UK-based EG Group has lobbed a rival takeover offer for Caltex Australia, providing firm competition for the fuel supplier’s existing suitor, Canadian retailing giant Alimentation Couche-Tard.
Caltex on Wednesday confirmed it had received a non-binding offer to acquire it for a mix of $3.9 billion in cash and the rest in scrip in a fuels and infrastructure business that would be listed on the Australian Securities Exchange under the name of Ampol.
The proposal would mean the break-up of the company, with EG Group taking Caltex’s convenience retailing business, and the rest of the assets held in the new company that would be listed in Sydney.
Caltex didn’t give a full per-share value for the bid, but said shareholders would receive about $15.62 per share in cash and a security in Ampol for each of their shares. That compares with the outright $8.8 billion cash offer from Couche-Tard, representing $35.35 per share.
EG’s move comes after Couche-Tard last week sweetened its cash offer for Caltex for a second time, after originally approaching the board in October with a $32 per share proposal. It declared its latest offer final unless there was a competing bid.
Caltex, which on Monday granted Couche-Tard access to its accounts to firm up an offer, said on Wednesday it was considering EG’s proposal and taking financial and legal advice.
Shares in Caltex were little changed as investors digested the alternative proposal, up 6¢ at $34.56 in mid-morning trading after earlier reaching as high as $34.70, still below Couche-Tard’s offer. The stock traded above $35 in early January before sliding amid weakness in the refining sector.
Moody’s vice president Ian Chitterer said the EG proposal increases uncertainty over the future of the Caltex business for both creditors and shareholders.
“While it is too early to comment on the probability of the various possible outcomes, we expect any acquisition to be credit negative for Caltex, with more downside risk to the rating expected from a proposal by EG Group than from Alimentation Couche-Tard,” Mr Chitterer said.
“The best case scenario for Caltex’s credit profile would be no acquisition, but with the two competing bidders, that seems increasingly unlikely.”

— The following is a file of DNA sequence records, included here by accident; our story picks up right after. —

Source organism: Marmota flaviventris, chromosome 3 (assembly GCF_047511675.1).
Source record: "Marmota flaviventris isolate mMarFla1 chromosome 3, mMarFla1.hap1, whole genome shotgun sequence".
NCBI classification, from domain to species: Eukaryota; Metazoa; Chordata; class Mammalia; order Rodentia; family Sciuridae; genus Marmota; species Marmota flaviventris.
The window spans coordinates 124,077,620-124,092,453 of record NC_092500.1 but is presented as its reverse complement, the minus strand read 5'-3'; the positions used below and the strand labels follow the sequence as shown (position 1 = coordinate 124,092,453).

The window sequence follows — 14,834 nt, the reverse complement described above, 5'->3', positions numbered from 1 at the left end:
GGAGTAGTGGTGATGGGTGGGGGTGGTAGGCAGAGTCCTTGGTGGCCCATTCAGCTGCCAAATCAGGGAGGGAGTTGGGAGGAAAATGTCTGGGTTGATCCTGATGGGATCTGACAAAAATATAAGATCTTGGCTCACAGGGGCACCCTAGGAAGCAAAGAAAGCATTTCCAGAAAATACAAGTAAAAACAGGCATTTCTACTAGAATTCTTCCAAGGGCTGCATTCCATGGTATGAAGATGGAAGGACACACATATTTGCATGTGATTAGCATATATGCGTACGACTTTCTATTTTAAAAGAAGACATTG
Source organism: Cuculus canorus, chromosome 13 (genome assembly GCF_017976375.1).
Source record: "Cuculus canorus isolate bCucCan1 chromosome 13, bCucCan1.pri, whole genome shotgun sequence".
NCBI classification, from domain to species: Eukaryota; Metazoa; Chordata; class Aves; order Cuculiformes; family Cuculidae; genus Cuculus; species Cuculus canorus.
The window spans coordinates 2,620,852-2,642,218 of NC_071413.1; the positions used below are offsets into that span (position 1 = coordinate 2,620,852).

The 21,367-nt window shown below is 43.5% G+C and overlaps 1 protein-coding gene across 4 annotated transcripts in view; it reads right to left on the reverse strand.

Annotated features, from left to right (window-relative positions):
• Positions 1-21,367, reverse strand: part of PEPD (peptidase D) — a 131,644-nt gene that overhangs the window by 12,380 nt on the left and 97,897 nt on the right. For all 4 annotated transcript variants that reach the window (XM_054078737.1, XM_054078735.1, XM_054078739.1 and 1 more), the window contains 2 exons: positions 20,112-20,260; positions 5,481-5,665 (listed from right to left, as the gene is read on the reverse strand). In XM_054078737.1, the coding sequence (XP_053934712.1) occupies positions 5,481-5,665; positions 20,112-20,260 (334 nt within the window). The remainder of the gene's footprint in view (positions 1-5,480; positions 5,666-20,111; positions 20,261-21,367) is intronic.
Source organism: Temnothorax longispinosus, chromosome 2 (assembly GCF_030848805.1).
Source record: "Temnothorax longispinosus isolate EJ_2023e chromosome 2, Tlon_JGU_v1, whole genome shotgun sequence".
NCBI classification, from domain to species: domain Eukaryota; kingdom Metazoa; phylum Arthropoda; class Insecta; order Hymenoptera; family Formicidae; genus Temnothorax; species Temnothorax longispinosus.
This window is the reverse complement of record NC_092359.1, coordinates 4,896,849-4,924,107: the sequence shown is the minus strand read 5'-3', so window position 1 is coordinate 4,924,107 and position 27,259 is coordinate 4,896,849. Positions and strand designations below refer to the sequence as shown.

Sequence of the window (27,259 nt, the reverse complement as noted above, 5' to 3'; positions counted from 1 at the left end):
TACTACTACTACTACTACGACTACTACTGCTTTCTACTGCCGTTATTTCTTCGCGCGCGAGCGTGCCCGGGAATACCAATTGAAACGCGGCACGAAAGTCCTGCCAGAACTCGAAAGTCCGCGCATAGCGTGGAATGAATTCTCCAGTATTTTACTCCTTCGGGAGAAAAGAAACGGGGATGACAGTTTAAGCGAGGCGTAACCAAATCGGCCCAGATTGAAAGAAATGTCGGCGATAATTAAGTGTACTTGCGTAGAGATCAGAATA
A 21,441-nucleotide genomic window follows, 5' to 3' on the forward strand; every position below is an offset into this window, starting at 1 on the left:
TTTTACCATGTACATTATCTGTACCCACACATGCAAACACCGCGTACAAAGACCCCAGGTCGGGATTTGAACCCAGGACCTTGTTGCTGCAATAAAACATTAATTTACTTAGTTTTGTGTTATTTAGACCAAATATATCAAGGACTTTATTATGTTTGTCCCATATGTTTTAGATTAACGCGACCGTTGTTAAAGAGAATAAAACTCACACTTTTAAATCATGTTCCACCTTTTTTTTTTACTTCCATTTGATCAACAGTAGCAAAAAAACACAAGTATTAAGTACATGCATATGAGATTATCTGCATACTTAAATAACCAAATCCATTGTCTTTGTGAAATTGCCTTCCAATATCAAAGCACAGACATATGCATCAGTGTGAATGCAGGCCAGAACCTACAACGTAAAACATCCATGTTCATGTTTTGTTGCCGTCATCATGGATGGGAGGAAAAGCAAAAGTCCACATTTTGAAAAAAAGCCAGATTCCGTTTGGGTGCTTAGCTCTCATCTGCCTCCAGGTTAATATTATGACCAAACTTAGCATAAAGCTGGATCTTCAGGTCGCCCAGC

EG, a British petrol station group started by two brothers in Manchester in 2001, was known to be in the mix of parties circling Caltex after the Couche-Tard approach was revealed. That line-up is also thought to include Caltex’s former 50 per cent owner Chevron, which is re-entering Australian fuels retailing through the $425 million takeover of Puma Energy’s local network and is expected to want to build up a significant business.
Owned by billionaires Zuber and Mohsin Issa and backed by TDR Capital, EG hired a former long-term Caltex executive Mike McMenamin to run its business in Australia.
It is understood to have talked to potential partners for a bid for Caltex, including Macquarie, and to still be open to working with others that might be interested in different parts of the business. MST Marquee analyst Mark Samter has previously suggested Chevron could team up with EG for a bid.
Caltex said EG’s proposal allows it to continue paying dividends before a deal is implemented and also provided for a fully franked special dividend to allow for the distribution of all its franking credits, valued at about $830 million.
EG has also signalled it would consider buying up to 10 per cent of the listed Ampol for a further cash amount, Caltex said.
The private British firm’s proposal is subject to several conditions, including clearance from the Australian Competition and Consumer Commission, which is widely expected to have concerns about a takeover given EG’s $1.73 billion acquisition in 2018 of Woolworths’ 540-strong petrol station network in Australia.
Still, EG’s planned spin-off of the refining and infrastructure business from retailing could reduce competition concerns, while the group is also expected to be prepared to divest some Caltex petrol station sites if required.
The proposal is also subject to debt funding, foreign investment approval and the unanimous recommendation of the Caltex board. A new fuel supply agreement between EG and Ampol would also be required.
Extracted from AFR